Jump to content. A spermicide is a substance that kills sperm. Spermicides are available as jelly, foam, cream, suppositories, and film. The active ingredient of most spermicides is a chemical called nonoxynol
Spermicide for Birth Control
8 So-Called Sperm Killers: Should You Worry? | Everyday Health
Gary Hutchison receives funding from European Union Horizon Within just a few generations, human sperm counts may decline to levels below those considered adequate for fertility. That means men reading this article will on average have half the sperm count of their grandfathers. And, if the data is extrapolated forwards to its logical conclusion, men could have little or no reproductive capacity from onwards. These issues first received global attention in the s , though critics pointed to discrepancies in the way sperm counts were recorded to downplay the findings. Read more: Huge drop in men's sperm levels confirmed by new study — here are the facts. Equally alarming is an increase in the rate of miscarriages and developmental abnormalities in humans, such as small penis development, intersexuality displaying both male and female characteristics and non-descended testes — all found to be linked to declining sperm count.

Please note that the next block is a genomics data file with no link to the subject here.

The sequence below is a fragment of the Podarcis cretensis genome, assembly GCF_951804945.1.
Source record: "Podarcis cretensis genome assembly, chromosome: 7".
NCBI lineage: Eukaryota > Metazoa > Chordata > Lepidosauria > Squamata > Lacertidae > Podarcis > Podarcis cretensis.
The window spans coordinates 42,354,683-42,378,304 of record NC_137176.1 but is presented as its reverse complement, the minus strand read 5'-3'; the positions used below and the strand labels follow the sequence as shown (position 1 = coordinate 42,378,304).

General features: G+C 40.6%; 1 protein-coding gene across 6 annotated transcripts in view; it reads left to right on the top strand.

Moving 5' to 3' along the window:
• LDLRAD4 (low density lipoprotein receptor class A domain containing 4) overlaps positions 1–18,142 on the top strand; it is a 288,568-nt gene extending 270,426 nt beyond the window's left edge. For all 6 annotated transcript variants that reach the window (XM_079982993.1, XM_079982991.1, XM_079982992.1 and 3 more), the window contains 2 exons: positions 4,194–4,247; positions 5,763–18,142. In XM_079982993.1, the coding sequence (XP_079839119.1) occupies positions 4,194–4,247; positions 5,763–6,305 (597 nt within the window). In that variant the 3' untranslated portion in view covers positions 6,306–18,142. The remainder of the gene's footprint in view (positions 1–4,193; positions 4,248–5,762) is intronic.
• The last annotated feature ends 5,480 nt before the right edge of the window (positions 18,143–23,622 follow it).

Does Hand Sanitizer Kill Sperm?
Can drinking Mountain Dew be a sperm killer? What about using a laptop? Get the truth about what really affects your fertility. For men who want children , sperm count and sperm quality are important. Considering this, it's understandable that people are interested in what activities and behaviors can be harmful to sperm.
Sperm killers are everywhere. They saturate you in the shower, seep into your skin in the checkout line, and even ooze into the convenience food you grab on the run. No matter the point of entry, many everyday chemicals are zapping their sperm counts and even silently scrambling DNA sperm data for men all over the world.